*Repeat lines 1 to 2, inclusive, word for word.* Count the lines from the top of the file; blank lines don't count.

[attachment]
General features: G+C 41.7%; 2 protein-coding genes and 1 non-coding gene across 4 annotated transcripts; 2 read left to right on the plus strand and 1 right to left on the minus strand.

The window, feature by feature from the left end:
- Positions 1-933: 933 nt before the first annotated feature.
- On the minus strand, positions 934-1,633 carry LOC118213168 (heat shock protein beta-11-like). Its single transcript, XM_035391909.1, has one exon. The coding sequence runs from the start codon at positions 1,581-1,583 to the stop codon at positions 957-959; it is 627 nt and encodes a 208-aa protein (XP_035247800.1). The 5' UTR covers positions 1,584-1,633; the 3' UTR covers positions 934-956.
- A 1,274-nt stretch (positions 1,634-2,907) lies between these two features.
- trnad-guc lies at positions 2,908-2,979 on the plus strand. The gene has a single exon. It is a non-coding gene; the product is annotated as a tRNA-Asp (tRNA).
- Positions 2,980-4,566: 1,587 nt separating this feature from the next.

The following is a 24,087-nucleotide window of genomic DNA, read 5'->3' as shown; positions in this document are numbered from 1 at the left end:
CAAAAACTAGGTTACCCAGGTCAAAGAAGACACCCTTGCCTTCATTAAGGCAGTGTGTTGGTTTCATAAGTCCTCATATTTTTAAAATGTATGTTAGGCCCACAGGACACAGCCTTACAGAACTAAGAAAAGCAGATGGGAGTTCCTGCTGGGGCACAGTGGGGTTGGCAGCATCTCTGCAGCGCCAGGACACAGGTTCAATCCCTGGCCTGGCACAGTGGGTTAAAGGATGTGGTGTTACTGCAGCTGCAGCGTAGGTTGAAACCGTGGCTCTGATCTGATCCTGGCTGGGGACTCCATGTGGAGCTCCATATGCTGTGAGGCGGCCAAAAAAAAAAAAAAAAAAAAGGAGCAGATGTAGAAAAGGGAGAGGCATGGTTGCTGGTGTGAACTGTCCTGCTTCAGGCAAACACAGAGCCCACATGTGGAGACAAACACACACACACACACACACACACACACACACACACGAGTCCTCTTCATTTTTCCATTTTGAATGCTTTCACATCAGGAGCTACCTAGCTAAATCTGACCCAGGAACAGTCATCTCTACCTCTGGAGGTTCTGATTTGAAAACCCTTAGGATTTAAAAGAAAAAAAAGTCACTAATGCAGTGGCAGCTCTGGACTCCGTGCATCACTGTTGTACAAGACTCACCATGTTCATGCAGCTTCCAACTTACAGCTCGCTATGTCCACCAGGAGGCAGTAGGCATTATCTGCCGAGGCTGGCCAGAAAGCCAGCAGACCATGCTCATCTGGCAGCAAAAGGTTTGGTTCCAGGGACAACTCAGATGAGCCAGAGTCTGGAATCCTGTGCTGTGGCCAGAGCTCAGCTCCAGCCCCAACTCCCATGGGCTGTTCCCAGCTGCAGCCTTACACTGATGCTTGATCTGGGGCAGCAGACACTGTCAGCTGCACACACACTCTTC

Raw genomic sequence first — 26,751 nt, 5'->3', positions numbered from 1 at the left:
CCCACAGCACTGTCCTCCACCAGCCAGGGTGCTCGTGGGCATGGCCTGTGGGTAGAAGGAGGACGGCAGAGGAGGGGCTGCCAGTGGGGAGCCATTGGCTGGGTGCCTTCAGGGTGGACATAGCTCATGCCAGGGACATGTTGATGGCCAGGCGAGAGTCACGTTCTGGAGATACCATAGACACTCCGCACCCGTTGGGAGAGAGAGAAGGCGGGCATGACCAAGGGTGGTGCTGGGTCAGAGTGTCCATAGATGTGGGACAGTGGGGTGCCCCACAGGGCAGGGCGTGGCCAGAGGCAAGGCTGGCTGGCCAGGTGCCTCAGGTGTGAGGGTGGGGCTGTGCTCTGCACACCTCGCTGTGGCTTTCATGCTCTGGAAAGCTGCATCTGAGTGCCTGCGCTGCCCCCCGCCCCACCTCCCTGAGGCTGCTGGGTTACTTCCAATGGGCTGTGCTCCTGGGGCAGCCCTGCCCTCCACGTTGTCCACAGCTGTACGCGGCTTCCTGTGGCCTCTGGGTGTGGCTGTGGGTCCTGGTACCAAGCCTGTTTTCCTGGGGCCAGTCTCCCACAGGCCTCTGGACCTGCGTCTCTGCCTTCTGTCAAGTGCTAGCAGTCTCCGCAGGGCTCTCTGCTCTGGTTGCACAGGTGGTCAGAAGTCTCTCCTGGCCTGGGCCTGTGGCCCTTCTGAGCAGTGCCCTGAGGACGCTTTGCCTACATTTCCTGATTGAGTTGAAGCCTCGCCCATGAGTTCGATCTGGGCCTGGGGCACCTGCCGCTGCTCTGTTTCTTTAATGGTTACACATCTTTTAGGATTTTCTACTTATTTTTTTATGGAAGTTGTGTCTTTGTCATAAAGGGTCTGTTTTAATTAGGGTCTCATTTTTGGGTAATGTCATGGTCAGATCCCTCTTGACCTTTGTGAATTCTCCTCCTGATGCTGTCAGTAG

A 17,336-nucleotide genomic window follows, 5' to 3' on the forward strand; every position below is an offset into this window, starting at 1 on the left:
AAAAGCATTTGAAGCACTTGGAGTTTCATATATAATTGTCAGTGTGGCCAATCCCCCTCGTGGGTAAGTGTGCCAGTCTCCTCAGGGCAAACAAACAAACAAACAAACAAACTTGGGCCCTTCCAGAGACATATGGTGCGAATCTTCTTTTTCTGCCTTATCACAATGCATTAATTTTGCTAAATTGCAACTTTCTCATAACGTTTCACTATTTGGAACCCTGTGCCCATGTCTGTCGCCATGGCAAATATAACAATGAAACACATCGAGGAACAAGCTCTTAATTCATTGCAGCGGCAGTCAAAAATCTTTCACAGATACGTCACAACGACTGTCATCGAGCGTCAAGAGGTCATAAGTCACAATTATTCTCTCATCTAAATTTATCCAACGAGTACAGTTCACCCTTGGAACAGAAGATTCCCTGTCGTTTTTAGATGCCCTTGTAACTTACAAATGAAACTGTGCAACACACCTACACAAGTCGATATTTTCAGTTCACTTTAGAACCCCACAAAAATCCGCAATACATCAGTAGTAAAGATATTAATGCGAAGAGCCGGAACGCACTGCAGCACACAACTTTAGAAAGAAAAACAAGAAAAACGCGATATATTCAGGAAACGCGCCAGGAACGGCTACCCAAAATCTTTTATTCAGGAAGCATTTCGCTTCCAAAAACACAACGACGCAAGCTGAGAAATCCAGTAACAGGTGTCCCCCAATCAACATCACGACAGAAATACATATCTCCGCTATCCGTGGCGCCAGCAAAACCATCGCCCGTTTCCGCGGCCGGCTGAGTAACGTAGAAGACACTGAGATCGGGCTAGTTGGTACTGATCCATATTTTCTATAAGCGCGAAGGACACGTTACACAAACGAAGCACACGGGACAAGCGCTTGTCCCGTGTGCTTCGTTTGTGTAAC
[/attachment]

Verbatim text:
General features: G+C 41.7%; 2 protein-coding genes and 1 non-coding gene across 4 annotated transcripts; 2 read left to right on the plus strand and 1 right to left on the minus strand.

The window, feature by feature from the left end: